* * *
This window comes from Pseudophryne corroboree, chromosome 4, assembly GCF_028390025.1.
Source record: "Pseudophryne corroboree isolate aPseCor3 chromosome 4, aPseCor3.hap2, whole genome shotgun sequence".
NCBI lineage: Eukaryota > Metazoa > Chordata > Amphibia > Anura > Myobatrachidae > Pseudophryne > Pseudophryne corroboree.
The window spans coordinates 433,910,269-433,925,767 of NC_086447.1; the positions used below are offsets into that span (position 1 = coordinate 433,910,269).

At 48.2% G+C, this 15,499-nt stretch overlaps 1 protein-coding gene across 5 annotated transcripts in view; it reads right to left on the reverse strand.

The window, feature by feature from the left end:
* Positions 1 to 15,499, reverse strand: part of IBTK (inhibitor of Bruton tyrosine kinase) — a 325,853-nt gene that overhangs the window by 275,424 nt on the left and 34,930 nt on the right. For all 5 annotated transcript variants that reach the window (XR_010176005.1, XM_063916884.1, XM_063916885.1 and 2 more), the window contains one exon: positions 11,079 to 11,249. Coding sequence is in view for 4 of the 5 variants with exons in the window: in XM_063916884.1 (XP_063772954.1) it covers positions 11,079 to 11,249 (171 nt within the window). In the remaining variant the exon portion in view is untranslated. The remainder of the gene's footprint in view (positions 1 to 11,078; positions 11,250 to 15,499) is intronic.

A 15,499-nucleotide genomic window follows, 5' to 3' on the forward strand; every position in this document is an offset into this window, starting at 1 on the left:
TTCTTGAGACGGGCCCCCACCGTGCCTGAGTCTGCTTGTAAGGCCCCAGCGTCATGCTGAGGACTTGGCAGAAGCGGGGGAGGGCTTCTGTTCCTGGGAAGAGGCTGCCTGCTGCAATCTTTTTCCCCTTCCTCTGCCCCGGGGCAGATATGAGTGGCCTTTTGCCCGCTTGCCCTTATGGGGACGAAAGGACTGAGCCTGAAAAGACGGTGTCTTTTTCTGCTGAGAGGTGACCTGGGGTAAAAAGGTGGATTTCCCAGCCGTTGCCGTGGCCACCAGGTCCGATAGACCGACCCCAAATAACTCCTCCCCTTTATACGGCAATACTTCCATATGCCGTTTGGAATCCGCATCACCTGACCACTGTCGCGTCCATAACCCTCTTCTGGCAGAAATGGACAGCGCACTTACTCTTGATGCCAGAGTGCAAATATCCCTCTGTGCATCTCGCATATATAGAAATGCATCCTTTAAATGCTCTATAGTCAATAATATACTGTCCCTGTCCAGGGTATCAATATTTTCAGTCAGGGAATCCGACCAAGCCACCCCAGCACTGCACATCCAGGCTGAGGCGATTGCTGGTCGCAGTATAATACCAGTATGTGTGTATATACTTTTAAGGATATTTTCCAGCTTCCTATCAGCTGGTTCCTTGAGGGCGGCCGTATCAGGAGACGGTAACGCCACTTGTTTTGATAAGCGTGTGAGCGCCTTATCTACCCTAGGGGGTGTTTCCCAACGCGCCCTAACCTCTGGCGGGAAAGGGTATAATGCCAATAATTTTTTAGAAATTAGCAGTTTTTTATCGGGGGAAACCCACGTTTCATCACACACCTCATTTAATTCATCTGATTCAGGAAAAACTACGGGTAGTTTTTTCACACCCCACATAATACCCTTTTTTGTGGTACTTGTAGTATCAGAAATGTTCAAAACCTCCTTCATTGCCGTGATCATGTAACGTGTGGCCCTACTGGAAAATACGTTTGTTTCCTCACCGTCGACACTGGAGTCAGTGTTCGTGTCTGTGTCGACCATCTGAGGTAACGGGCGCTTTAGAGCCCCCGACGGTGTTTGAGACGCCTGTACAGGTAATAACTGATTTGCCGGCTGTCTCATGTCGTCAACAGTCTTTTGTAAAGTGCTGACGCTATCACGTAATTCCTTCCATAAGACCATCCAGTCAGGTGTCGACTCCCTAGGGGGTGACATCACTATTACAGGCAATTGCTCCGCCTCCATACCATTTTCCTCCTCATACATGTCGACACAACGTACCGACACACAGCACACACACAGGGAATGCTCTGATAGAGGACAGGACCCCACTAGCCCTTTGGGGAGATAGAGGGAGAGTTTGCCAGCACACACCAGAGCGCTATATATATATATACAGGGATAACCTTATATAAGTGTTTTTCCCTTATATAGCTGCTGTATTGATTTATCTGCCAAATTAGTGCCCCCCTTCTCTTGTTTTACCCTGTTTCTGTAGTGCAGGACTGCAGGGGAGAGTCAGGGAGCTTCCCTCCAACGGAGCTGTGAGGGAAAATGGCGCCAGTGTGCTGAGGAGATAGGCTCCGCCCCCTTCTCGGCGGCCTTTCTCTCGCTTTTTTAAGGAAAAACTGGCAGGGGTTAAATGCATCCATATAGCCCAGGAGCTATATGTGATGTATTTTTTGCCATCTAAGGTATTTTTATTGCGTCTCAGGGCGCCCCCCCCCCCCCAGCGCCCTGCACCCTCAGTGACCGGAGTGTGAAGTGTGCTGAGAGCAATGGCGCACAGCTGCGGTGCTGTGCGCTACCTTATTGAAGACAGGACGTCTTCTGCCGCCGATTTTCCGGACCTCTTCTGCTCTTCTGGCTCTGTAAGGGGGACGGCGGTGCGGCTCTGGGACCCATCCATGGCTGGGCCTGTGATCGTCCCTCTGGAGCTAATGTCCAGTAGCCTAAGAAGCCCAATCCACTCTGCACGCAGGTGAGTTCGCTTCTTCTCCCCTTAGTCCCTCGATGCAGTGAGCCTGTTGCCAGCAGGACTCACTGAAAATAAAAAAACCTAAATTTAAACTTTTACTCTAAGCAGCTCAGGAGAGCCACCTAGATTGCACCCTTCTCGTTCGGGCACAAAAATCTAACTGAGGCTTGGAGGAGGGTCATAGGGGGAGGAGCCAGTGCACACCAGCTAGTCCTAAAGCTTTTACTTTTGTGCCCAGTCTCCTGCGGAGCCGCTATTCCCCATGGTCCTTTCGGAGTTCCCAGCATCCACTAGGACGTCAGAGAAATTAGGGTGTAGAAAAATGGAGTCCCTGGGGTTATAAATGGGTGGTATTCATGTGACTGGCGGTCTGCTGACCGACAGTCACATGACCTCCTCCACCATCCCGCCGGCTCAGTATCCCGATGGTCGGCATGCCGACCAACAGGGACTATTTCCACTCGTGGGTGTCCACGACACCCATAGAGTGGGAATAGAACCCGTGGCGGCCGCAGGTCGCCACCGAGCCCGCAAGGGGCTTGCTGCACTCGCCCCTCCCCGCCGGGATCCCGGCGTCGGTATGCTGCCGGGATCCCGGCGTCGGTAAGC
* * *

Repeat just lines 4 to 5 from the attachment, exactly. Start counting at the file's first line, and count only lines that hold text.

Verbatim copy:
The window spans coordinates 433,910,269-433,925,767 of NC_086447.1; the positions used below are offsets into that span (position 1 = coordinate 433,910,269).

At 48.2% G+C, this 15,499-nt stretch overlaps 1 protein-coding gene across 5 annotated transcripts in view; it reads right to left on the reverse strand.